Virus particles were purified and concentrated by a combination of tangential flow filtration (TFF), ultrafiltration and caesium chloride (CsCl) density gradient ultracentrifugation [17], [21], [31], [32], [43]. Briefly, approximately 100 g of pig faeces were resuspended in 1,000 ml SM-buffer by magnetic stirring. Thereafter, 1×107 plaque-forming units of each bacteriophage were added to the suspension. Aliquots of the faecal suspension were taken before and after adding of phages and tested at a later date by qRT-PCR. The sample was centrifuged at 17,000× g for 30 min to remove the large particulate debris and the supernatant was collected. The procedure was repeated by a three hour centrifugation to remove smaller particular structures. Afterwards, a first TFF was performed using a 0.22 µm filter (PALL Corporation, Middleton; MA, USA) to remove bacterial and eukaryotic cells and debris. The remaining filtrate was subjected to a second TFF with a 50 kDa filter (PALL Corporation, Middleton; MA, USA) to concentrate the virus particles. This viral preparation was further concentrated by centrifugation through Vivaspin 50,000 MWCO concentrators (Sartorius Stedim Biotech GmbH, Goetting, Germany) at 1,500× g resulting in a final volume of 36 ml. Volumes of 18 ml each were loaded onto a stepwise CsCl density gradient with density layers of 1.7, 1.5, 1.35 and 1.2 g ml−1 (each 5 ml) and centrifuged at 65,000× g for 14 hours at 10°C. The 1.35–1.5 g ml-1 layers were collected from the gradients using a syringe and pooled resulting in a final volume of 9 ml.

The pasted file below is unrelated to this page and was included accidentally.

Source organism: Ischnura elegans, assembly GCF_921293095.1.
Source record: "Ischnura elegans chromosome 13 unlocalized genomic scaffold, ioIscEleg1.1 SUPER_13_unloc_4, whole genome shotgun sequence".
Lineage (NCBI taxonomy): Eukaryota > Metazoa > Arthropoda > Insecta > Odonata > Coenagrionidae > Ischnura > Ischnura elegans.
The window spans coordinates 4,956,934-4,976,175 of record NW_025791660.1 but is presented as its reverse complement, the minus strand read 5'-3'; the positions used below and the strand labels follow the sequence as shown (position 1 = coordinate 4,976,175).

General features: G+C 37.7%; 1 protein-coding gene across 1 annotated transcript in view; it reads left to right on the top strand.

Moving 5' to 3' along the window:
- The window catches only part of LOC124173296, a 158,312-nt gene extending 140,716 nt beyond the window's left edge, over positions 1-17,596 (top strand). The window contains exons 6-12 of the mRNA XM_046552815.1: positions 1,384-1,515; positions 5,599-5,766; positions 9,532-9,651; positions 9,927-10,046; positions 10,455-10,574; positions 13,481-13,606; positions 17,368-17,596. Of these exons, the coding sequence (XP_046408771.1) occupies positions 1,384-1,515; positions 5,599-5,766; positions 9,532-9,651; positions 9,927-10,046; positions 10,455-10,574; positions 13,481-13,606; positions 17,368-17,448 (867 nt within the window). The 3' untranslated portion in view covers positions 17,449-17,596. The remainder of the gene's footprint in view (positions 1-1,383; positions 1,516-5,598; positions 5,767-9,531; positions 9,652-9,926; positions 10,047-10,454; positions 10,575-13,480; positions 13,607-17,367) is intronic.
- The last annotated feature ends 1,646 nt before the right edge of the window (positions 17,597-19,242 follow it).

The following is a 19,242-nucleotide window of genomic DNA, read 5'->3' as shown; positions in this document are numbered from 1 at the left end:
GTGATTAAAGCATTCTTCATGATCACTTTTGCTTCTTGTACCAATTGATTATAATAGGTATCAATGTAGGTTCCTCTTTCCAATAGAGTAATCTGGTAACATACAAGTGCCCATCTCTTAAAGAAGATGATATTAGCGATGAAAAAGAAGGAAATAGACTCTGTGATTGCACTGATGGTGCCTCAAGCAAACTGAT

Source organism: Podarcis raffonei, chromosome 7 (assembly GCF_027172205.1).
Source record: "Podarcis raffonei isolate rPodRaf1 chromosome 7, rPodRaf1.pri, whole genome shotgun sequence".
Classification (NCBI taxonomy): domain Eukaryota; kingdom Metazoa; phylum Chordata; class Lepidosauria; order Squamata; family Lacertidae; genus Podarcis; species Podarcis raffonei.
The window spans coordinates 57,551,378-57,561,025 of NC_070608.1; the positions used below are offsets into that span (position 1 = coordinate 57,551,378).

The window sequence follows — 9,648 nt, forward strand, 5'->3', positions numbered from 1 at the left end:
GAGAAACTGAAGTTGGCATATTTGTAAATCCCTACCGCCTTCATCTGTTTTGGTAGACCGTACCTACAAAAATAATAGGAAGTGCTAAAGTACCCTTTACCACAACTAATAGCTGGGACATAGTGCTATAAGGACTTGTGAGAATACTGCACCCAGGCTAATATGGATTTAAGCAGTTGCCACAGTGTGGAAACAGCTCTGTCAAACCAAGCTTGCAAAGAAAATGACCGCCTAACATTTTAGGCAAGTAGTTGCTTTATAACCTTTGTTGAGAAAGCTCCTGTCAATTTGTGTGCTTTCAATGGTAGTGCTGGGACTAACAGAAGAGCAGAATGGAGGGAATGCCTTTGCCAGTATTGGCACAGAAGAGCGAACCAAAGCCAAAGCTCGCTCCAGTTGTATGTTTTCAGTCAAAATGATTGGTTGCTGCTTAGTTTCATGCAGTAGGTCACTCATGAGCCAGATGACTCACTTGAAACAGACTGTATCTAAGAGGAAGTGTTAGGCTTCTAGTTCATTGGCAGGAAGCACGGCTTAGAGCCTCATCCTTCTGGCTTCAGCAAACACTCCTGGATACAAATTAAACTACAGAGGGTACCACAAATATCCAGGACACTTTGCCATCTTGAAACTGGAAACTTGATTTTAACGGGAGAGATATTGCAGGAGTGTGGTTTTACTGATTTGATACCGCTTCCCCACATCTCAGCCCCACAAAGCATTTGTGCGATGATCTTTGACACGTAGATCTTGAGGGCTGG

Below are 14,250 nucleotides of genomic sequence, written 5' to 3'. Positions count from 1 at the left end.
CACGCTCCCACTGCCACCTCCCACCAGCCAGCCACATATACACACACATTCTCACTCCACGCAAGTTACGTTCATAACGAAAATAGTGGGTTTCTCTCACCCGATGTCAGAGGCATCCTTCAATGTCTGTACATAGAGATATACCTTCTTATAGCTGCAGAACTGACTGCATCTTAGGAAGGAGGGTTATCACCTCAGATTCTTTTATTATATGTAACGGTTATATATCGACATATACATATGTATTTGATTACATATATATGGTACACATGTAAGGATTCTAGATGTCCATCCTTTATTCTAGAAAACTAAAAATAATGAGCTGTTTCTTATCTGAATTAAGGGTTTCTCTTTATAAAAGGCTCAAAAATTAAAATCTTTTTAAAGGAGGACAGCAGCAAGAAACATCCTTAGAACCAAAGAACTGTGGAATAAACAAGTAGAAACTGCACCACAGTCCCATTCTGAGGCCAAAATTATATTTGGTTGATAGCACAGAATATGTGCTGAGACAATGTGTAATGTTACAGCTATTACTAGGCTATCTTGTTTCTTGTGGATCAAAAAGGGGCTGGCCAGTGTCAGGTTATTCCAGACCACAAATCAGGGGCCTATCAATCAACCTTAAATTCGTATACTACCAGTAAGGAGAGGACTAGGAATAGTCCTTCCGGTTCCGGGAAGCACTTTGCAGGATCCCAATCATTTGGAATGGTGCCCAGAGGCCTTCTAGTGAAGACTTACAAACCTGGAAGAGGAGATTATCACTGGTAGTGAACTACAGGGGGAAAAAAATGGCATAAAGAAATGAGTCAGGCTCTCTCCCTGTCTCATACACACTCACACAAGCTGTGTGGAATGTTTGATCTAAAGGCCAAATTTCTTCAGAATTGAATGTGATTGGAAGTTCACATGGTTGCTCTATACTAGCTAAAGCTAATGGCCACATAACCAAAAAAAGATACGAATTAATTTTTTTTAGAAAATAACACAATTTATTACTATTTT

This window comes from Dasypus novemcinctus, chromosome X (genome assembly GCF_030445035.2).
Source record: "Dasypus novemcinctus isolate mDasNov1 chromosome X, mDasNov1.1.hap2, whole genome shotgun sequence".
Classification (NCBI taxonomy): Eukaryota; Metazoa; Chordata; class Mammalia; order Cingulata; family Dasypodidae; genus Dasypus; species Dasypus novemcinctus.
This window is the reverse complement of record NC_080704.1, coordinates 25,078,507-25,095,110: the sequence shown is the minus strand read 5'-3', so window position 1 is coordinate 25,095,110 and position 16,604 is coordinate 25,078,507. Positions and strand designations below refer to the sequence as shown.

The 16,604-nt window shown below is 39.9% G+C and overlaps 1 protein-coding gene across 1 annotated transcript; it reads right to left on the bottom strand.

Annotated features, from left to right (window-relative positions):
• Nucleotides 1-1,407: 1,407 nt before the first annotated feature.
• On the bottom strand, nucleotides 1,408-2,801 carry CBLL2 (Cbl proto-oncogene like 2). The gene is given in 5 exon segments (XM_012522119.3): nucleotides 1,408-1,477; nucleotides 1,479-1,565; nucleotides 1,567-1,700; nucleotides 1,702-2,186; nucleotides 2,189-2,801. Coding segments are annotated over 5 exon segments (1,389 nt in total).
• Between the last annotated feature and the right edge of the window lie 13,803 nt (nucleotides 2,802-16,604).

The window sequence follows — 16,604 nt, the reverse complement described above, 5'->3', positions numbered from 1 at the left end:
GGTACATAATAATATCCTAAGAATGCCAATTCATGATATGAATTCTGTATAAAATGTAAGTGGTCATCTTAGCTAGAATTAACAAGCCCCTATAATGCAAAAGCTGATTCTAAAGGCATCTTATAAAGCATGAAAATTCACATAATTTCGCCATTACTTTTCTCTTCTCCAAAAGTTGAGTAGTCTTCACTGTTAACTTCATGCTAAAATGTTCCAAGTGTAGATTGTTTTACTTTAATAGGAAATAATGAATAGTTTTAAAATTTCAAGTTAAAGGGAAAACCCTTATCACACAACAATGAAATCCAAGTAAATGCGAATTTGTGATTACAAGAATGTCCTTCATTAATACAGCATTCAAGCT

Nucleic acid preparation and deep sequencing

To eliminate free DNA present in the virus concentrate, 500 µl CsCl purified virus suspension were treated with 25 units DNase I (2,000 U/mg, bovine pancreas grad II; Roche Diagnostics GmbH, Mannheim, Germany) for 45 min at 37°C, followed by heat inactivation for 10 min at 65°C. Thereafter, DNA and RNA were simultaneously extracted from 200 µl using the RTP® Pathogen Kit (Invitek; Berlin, Germany). The extracted nucleic acids (75 ng per reaction) were randomly primed for cDNA synthesis using the TransPlex® Complete Whole Transcriptom Amplification Kit (WTA2, Sigma-Aldrich, St. Louis, MO, USA) according to the protocol recommended by the supplier; however, the annealing temperature was decreased to 40°C (cycles 1 and 2) and 45°C (cycles 3 and 4) to enable the simultaneous amplification of DNA and RNA. Aliquots of 75 µl each were removed from the WTA reaction at different cycle numbers, and purified as well as size-selected using MobiSpin S-400 Columns (MoBiTec, Goetting, Germany). The DNA concentration of the preparations was measured using a nanodrop spectrometer (PEQLAB Biotechnologie GMBH; Erlangen Germany) and the preparation derived from a minimum of amplification cycles with a DNA concentration higher than 50 ng/µl was used for deep sequencing. A total of 1 µg DNA was applied to deep sequencing on a 1/8 plate of the GS-FLX sequencer 454 Titanium (GS Titanium SV emPCR Kit (Lib-L) v2; GS Titanium PicoTiterPlate Kit 70×75; GS Titanium Sequencing Kit XLR70t; Life Sciences, Roche, Branford, USA) according to the manufacturer's protocol.